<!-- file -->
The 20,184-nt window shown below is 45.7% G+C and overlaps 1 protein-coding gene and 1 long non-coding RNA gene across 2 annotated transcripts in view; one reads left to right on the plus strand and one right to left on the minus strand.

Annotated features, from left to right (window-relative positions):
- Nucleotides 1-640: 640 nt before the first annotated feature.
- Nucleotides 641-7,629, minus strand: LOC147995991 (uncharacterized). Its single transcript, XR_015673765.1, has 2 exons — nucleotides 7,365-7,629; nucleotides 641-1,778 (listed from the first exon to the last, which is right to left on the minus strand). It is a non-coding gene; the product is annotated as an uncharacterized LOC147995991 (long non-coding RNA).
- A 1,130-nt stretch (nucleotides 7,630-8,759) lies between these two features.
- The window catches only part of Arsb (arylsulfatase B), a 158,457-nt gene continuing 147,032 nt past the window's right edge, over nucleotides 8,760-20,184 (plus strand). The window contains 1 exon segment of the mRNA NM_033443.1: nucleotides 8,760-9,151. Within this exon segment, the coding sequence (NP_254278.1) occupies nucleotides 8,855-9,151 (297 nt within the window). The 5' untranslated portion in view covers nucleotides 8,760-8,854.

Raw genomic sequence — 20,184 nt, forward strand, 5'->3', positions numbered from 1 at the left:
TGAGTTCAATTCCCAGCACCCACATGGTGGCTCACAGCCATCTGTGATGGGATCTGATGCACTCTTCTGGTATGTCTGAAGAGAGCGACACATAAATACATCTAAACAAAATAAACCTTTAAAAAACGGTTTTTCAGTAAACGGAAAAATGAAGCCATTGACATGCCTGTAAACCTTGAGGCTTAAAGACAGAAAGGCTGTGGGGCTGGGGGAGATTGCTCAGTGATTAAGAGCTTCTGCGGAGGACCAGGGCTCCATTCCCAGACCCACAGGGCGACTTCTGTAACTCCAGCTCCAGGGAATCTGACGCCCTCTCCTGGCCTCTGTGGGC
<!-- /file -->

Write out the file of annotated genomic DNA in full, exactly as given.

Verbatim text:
The 20,184-nt window shown below is 45.7% G+C and overlaps 1 protein-coding gene and 1 long non-coding RNA gene across 2 annotated transcripts in view; one reads left to right on the plus strand and one right to left on the minus strand.

Annotated features, from left to right (window-relative positions):
- Nucleotides 1-640: 640 nt before the first annotated feature.
- Nucleotides 641-7,629, minus strand: LOC147995991 (uncharacterized). Its single transcript, XR_015673765.1, has 2 exons — nucleotides 7,365-7,629; nucleotides 641-1,778 (listed from the first exon to the last, which is right to left on the minus strand). It is a non-coding gene; the product is annotated as an uncharacterized LOC147995991 (long non-coding RNA).
- A 1,130-nt stretch (nucleotides 7,630-8,759) lies between these two features.
- The window catches only part of Arsb (arylsulfatase B), a 158,457-nt gene continuing 147,032 nt past the window's right edge, over nucleotides 8,760-20,184 (plus strand). The window contains 1 exon segment of the mRNA NM_033443.1: nucleotides 8,760-9,151. Within this exon segment, the coding sequence (NP_254278.1) occupies nucleotides 8,855-9,151 (297 nt within the window). The 5' untranslated portion in view covers nucleotides 8,760-8,854.

Raw genomic sequence — 20,184 nt, forward strand, 5'->3', positions numbered from 1 at the left:
TGAGTTCAATTCCCAGCACCCACATGGTGGCTCACAGCCATCTGTGATGGGATCTGATGCACTCTTCTGGTATGTCTGAAGAGAGCGACACATAAATACATCTAAACAAAATAAACCTTTAAAAAACGGTTTTTCAGTAAACGGAAAAATGAAGCCATTGACATGCCTGTAAACCTTGAGGCTTAAAGACAGAAAGGCTGTGGGGCTGGGGGAGATTGCTCAGTGATTAAGAGCTTCTGCGGAGGACCAGGGCTCCATTCCCAGACCCACAGGGCGACTTCTGTAACTCCAGCTCCAGGGAATCTGACGCCCTCTCCTGGCCTCTGTGGGC